Recently, several hospitals in Canada have begun to adopt and adapt psychological training, originally developed by the United States Navy SEALs to increase resilience in stressful situations.21 In a four-hour session, participants learn simple skills that allow them to stay calm in the face of fear, overriding the amygdala and controlling the hormonal response to stress and fear. These skills are variations on the four ways Navy SEALs acquire mental toughness: set very short and very specific goals, repeat mental visualization frequently, exercise positive self-talk, and control your mental state and arousal.22 Top


A recent study evaluated cognitive bias modification (CBM) by giving practitioners and teams skills that allowed them to reframe derogatory comments in terms of the context of the situation. CBM helped to maintain concentration on the problem at hand, rather than on the rudeness.9 The interventions involved brief, computerized cognitive training modules to promote a more positive and benign, rather than a threat-based interpretation of ambiguous information or stimuli.9 With CBM, people learned to interpret interpersonal emotional expression as less hostile, such that their cognitive resources were less affected by the disruption and were instead applied to the tasks at hand, including providing clinical care.


In summary


Health care supposedly takes place in a caring environment. We must remove rudeness from the health care world, as it has too many negative consequences for all stakeholders in the caring partnership. Each and all of us are responsible for the culture we create in our health care system. Each time we encounter an act of incivility, a rude comment, or disrespectful behaviour, real or perceived, it behooves us to act skillfully and empathetically, because failing to do so impairs our cognitive performance and patient outcomes. Top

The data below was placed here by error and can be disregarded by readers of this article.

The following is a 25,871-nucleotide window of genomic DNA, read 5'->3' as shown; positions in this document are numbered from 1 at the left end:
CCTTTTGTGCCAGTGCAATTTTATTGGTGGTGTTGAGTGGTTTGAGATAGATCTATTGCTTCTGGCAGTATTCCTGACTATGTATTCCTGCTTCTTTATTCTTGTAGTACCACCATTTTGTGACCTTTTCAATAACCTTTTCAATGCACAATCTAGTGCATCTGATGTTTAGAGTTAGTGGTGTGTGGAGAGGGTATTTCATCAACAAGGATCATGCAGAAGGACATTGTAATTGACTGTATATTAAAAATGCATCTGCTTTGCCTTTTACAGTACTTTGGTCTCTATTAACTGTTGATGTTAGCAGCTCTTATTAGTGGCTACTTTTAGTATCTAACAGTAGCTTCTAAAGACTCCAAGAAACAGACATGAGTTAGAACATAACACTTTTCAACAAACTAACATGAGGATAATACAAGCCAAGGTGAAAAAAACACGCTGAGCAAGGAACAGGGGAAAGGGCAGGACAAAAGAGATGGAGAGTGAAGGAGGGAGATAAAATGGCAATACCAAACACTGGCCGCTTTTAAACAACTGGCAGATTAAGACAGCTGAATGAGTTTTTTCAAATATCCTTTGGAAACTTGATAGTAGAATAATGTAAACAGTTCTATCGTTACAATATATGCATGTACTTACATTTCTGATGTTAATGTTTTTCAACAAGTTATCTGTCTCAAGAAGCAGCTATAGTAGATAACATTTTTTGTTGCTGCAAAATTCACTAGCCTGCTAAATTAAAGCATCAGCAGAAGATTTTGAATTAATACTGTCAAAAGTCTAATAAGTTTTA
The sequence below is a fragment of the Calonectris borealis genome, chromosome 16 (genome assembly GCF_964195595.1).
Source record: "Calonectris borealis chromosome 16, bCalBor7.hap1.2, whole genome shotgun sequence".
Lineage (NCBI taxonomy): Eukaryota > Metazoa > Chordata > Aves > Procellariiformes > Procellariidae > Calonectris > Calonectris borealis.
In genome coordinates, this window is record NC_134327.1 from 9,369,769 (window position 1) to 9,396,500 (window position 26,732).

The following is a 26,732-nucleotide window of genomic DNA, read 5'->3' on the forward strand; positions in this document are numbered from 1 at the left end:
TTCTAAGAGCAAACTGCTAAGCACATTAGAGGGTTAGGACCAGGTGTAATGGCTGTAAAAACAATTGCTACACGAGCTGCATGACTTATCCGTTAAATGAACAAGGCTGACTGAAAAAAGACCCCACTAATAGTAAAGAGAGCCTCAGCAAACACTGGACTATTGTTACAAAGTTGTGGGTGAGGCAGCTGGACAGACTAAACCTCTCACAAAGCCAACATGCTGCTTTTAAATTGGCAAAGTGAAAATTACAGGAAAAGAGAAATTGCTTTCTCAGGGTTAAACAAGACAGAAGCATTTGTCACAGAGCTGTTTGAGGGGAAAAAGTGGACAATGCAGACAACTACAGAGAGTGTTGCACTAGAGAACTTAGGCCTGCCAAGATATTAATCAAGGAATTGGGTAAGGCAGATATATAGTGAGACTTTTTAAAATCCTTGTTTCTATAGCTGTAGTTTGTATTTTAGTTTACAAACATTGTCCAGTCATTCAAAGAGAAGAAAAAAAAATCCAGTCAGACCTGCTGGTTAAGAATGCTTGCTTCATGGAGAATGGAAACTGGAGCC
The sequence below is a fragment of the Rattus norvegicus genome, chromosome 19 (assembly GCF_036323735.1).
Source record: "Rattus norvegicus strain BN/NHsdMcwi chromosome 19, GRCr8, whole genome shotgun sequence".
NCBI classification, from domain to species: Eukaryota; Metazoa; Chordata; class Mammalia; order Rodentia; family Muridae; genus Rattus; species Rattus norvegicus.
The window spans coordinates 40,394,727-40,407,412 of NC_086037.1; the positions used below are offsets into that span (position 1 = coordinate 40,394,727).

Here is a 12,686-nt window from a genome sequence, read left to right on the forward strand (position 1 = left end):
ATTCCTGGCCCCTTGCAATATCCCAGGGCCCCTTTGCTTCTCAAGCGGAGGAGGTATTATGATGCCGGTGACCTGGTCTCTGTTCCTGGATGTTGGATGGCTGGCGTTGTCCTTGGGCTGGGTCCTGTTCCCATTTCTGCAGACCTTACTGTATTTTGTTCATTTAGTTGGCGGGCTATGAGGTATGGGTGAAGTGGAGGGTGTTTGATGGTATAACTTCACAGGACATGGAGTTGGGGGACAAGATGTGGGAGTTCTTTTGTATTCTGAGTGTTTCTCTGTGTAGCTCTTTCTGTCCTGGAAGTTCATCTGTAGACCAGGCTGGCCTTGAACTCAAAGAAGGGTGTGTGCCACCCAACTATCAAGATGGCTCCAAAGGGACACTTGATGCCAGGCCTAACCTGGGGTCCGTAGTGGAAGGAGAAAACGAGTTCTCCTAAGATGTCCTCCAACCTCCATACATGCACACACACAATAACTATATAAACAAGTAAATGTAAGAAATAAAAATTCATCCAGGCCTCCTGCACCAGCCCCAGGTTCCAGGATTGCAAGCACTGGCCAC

1.Kaufmann M. The five fundamentals of civility for physicians. 1: Respect for others and yourself. Ont Med Rev 2014;81(5):19-21.

2.Bradley V, Liddle S, Shaw R, Savage E, Rabbitts R, Trim C, et al. Sticks and stones: investigating rude, dismissive and aggressive communication between doctors. Clin Med 2015;15(6):541-5.

3.Riskin A, Erez A, Foulk T, Kugelman A, Gover A, Shoris I, et al. The impact of rudeness on medical team performance: a randomized trial. Pediatrics 2015;136(3):487-95. doi: 10.1542/peds.2015-1385

4.Porath C, Erez A. Does rudeness really matter? The effects of rudeness on task performance and helpfulness. Acad Manage J 2007;50(5):1181-97.